I think most commuters will find this hard to take. After years of complaints about the poor quality of service and the lack of capacity, this feels like a continuing decline.
What hasn’t been widely reported yet is that First Transpennine Express are going back on their word.
We were repeatedly told that they would restore services to Bolton once the electrification work is completed. Today they say they will give us a train that comes through Bolton but won’t stop.
The Manchester-Scotland services will only stop in Bolton in off-peak hours. Even when they do stop they will only let passengers board when the train is heading to Scotland and you can only disembark when the train comes in from Scotland. You will not be able to use these trains to travel to or from Manchester.
Year after year we have been told this is about short term pain for long term benefits. I still believe that there are opportunities to improve the service through electrification but a half-hearted service to Scotland and no help for commuters is no step forward.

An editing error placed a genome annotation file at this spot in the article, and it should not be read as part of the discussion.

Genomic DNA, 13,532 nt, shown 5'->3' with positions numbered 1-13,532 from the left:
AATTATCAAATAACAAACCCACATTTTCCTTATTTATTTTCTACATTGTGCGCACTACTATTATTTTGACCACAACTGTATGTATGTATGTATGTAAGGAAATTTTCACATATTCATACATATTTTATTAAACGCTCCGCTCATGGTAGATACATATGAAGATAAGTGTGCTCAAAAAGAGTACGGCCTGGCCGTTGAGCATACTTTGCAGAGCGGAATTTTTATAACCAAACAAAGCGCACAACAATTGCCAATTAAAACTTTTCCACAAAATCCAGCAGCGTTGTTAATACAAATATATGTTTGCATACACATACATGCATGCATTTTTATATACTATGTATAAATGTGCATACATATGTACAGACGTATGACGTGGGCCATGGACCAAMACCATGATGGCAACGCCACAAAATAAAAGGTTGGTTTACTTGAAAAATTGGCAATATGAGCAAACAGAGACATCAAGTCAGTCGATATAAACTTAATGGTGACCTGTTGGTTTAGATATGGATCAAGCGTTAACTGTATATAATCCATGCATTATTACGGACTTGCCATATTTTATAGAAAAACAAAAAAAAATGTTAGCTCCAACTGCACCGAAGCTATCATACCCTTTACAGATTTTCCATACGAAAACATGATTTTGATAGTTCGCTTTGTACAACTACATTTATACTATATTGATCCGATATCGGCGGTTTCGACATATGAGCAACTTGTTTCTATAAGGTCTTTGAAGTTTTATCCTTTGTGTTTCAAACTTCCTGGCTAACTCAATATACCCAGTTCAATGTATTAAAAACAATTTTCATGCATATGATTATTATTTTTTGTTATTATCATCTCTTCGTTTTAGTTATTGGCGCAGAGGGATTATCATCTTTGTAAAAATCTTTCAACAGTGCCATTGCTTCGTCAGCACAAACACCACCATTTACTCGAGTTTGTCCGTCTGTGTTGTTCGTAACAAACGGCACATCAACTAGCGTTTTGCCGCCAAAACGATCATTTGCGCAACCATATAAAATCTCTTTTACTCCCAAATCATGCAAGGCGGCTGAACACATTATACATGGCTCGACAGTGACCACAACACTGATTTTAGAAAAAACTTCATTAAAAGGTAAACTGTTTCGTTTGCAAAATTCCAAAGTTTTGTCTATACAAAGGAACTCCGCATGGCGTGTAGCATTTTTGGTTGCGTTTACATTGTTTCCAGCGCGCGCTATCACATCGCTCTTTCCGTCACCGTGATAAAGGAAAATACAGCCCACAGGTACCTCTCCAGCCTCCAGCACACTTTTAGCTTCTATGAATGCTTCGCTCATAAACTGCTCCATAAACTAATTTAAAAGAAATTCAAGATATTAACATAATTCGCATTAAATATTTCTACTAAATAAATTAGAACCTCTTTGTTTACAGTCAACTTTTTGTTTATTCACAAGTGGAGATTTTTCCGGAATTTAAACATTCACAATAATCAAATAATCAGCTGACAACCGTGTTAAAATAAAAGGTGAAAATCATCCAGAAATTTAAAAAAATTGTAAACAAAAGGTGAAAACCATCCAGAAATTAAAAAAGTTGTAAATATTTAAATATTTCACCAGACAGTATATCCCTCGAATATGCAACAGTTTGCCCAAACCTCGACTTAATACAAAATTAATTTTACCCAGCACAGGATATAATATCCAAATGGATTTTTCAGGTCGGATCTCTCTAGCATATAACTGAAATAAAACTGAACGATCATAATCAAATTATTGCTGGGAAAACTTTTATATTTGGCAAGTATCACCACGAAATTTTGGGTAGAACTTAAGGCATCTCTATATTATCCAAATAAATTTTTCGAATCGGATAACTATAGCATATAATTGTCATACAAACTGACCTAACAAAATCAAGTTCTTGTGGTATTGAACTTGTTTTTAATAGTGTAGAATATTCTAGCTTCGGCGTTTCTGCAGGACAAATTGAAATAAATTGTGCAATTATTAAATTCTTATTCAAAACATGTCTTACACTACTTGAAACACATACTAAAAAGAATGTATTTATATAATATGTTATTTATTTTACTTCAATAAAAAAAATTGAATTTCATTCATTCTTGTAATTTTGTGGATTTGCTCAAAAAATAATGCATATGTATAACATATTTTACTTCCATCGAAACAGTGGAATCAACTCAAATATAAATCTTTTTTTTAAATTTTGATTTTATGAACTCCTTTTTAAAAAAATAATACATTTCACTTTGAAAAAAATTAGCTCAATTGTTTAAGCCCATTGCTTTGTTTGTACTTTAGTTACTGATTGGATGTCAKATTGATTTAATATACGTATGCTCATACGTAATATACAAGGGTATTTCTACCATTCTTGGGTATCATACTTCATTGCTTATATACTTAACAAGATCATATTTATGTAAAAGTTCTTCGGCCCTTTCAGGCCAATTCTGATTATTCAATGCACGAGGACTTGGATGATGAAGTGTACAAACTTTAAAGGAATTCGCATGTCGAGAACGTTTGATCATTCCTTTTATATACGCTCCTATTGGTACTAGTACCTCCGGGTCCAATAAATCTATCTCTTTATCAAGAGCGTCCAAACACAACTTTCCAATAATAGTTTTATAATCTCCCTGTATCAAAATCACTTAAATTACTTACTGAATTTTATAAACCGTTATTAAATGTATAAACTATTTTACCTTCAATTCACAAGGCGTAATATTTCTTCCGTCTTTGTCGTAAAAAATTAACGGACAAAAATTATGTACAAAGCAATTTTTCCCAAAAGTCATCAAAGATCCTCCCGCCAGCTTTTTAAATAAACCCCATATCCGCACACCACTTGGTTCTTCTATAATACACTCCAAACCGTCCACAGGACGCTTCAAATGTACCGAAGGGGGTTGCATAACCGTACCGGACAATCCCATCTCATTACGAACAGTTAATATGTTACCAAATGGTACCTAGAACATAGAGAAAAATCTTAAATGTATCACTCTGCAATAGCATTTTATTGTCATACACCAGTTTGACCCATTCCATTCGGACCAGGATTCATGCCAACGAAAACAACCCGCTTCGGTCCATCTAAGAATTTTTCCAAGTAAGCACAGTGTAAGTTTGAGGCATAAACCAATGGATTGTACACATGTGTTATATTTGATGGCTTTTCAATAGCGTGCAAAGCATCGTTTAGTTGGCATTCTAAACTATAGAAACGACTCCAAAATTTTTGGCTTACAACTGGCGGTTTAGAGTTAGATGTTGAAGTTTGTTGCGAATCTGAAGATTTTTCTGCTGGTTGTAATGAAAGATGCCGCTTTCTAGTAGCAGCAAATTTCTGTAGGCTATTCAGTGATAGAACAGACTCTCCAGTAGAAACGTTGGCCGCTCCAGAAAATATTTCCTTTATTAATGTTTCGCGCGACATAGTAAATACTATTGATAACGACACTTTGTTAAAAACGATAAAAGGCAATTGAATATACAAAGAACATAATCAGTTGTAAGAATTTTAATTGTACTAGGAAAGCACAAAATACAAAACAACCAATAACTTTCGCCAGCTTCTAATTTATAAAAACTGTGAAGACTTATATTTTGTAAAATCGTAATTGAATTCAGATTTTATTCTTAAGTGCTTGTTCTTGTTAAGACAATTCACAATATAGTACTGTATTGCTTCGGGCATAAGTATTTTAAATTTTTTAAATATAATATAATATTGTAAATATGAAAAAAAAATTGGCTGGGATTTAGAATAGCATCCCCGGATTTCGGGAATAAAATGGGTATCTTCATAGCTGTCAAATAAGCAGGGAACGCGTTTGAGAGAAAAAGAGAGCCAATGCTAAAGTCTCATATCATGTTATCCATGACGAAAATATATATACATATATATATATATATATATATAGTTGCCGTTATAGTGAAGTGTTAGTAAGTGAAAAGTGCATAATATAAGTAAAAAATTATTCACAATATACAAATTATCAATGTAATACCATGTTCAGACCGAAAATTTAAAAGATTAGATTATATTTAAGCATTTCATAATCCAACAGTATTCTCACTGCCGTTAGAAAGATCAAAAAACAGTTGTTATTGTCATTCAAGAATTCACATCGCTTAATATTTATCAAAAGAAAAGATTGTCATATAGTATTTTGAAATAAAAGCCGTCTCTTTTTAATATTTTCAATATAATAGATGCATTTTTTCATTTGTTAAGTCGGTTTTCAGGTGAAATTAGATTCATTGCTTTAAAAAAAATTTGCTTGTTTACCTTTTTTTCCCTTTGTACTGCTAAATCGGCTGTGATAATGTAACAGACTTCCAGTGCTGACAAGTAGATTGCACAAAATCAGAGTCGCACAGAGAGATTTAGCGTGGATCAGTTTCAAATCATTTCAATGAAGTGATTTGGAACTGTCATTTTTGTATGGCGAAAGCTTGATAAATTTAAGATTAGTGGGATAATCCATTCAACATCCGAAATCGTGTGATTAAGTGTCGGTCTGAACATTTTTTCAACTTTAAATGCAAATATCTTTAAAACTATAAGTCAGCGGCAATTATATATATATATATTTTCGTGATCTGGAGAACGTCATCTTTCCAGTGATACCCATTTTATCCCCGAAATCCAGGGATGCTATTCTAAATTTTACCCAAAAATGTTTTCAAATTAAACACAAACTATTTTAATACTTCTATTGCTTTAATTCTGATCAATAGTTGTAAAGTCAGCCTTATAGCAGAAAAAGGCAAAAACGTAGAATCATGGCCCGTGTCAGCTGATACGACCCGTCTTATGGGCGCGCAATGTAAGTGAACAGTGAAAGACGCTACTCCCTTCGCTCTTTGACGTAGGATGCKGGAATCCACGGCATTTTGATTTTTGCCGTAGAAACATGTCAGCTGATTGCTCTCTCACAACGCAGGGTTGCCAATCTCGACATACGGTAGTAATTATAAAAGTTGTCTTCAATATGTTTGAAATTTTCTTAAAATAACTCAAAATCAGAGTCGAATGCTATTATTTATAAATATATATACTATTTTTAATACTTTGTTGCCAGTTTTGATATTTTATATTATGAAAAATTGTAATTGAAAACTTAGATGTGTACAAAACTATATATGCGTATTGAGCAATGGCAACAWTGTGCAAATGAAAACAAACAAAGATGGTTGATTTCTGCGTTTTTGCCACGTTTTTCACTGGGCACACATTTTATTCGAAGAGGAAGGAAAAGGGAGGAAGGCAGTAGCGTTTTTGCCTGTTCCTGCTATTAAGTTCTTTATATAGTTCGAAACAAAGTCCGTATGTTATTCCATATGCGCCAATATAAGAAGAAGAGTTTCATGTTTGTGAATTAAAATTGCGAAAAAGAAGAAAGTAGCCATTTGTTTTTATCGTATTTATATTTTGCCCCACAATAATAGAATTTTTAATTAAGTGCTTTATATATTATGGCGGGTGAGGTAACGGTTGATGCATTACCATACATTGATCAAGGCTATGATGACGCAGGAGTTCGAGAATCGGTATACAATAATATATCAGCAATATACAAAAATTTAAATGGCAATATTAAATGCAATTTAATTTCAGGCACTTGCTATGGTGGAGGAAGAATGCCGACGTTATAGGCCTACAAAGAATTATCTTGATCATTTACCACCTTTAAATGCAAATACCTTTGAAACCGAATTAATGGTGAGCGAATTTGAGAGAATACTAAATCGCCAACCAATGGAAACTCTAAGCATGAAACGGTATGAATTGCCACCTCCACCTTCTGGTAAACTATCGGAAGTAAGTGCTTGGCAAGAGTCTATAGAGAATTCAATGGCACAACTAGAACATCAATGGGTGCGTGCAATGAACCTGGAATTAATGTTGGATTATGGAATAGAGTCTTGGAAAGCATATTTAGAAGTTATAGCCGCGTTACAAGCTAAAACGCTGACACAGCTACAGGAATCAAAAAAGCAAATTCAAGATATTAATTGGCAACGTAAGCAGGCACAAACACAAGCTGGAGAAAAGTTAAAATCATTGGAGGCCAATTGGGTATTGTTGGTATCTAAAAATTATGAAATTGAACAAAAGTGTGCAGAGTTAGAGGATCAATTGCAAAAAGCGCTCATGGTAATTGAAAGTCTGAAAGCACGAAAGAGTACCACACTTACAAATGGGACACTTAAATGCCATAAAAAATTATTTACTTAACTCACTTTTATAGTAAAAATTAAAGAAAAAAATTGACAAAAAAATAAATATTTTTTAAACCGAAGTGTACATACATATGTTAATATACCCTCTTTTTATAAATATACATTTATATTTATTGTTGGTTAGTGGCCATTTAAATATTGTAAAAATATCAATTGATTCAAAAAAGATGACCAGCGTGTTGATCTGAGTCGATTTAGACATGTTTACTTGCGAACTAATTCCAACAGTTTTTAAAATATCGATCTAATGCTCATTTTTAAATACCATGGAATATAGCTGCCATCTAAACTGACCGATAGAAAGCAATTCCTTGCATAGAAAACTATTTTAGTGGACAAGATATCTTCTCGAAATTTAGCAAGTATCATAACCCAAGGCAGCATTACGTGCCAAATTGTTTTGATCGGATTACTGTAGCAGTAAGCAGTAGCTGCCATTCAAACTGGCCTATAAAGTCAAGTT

I will be writing to both train operators to ask them to meet with me and I will be raising my concerns with the Secretary of State for Transport.
For a more detailed overview of my work to hold FTPE to account on this click here.
Bolton rail passengers have faced five years of inconvenience and overcrowding with a promise that things would get better. At the weekend it was reported in the Bolton News that...
Back in January I wrote of my concern over the frequent use of short-formed trains for local commuter services. Many services that are scheduled to have 3 or 4 carriages are running with just 2. This is particularly bad for passengers boarding at Bromley Cross and Hall i’th’ Wood as there are only a limited number of services on that line.
Northern provided an explanation of the issues they were facing and steps that would be taken to help, focusing on the key 7:29 Bromley Cross-Manchester service.
7 weeks on there has been little in the way of improvement. Almost daily I hear from frustrated commuters who struggle with packed two-carriage trains, and people left behind on platforms because trains are just too full to board.